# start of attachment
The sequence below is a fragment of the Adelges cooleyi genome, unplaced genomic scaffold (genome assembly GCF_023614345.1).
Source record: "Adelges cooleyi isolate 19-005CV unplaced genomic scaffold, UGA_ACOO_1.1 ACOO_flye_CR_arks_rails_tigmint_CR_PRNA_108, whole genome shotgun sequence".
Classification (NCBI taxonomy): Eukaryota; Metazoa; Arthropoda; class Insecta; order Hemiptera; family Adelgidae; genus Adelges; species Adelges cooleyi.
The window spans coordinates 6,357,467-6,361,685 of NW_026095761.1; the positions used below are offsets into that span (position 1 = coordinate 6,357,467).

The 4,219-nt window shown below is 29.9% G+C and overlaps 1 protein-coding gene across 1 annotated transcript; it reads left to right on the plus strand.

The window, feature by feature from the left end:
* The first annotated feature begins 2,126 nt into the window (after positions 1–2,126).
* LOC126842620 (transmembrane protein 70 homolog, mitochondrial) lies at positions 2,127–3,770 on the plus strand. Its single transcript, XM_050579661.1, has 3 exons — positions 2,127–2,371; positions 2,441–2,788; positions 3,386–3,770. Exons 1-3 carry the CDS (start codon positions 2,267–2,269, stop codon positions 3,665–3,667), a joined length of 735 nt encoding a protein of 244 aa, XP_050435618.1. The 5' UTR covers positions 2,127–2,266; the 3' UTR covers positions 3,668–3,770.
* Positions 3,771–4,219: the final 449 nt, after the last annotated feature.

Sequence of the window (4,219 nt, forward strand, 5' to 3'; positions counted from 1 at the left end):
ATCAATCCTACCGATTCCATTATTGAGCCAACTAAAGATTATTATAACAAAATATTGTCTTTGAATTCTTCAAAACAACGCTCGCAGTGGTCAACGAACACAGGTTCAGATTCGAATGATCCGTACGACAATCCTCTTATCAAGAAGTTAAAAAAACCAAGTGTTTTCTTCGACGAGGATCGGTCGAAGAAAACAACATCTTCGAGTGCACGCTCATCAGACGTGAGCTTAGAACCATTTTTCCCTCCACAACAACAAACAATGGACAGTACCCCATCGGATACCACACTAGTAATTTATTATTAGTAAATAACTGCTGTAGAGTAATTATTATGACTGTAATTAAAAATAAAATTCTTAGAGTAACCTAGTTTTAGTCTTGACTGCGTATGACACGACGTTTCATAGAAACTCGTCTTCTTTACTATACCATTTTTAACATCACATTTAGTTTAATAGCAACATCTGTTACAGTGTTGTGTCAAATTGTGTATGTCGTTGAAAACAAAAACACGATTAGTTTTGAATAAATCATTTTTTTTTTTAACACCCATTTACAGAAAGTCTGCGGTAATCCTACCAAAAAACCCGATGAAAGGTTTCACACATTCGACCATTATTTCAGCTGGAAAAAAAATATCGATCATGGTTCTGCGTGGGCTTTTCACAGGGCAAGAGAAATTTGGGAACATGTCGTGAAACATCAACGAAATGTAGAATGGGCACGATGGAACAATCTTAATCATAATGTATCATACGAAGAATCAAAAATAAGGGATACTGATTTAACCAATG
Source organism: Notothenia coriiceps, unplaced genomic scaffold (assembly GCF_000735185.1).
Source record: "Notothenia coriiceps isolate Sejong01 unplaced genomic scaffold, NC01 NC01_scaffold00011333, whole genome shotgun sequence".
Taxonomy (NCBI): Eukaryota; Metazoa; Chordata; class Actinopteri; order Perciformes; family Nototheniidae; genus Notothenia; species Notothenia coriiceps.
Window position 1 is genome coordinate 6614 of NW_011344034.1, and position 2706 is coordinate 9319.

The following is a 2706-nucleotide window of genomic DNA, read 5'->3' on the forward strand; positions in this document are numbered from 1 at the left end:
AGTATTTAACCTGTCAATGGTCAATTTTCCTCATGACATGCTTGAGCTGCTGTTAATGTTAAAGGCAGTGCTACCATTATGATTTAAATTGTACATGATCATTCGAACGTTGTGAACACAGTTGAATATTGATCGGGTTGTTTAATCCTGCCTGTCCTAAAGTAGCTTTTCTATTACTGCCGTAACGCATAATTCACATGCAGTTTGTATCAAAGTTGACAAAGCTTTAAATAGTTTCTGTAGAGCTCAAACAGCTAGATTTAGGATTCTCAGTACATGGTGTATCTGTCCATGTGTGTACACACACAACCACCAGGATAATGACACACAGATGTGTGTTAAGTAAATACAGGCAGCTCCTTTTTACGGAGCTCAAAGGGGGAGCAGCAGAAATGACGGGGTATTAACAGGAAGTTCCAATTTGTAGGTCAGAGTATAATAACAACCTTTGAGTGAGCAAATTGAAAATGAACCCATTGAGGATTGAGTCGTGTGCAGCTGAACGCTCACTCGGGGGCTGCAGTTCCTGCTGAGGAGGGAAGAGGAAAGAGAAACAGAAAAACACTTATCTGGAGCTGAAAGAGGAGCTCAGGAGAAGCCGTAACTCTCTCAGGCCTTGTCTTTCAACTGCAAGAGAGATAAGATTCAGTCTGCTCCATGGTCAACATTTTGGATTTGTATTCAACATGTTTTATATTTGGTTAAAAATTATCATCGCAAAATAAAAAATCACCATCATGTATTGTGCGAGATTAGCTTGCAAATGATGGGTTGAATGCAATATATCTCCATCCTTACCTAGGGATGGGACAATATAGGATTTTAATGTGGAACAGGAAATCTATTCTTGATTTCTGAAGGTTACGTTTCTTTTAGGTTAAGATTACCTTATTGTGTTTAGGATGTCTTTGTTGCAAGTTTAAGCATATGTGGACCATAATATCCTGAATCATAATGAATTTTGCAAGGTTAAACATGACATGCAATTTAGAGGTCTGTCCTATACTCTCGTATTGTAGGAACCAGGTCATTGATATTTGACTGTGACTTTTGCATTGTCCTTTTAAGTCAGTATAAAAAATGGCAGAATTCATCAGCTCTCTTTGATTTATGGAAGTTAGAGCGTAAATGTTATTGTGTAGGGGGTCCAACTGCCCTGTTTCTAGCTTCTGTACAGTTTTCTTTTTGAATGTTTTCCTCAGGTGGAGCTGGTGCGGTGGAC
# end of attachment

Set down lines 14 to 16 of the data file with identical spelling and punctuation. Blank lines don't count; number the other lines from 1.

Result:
Taxonomy (NCBI): Eukaryota; Metazoa; Chordata; class Actinopteri; order Perciformes; family Nototheniidae; genus Notothenia; species Notothenia coriiceps.
Window position 1 is genome coordinate 6614 of NW_011344034.1, and position 2706 is coordinate 9319.

The following is a 2706-nucleotide window of genomic DNA, read 5'->3' on the forward strand; positions in this document are numbered from 1 at the left end: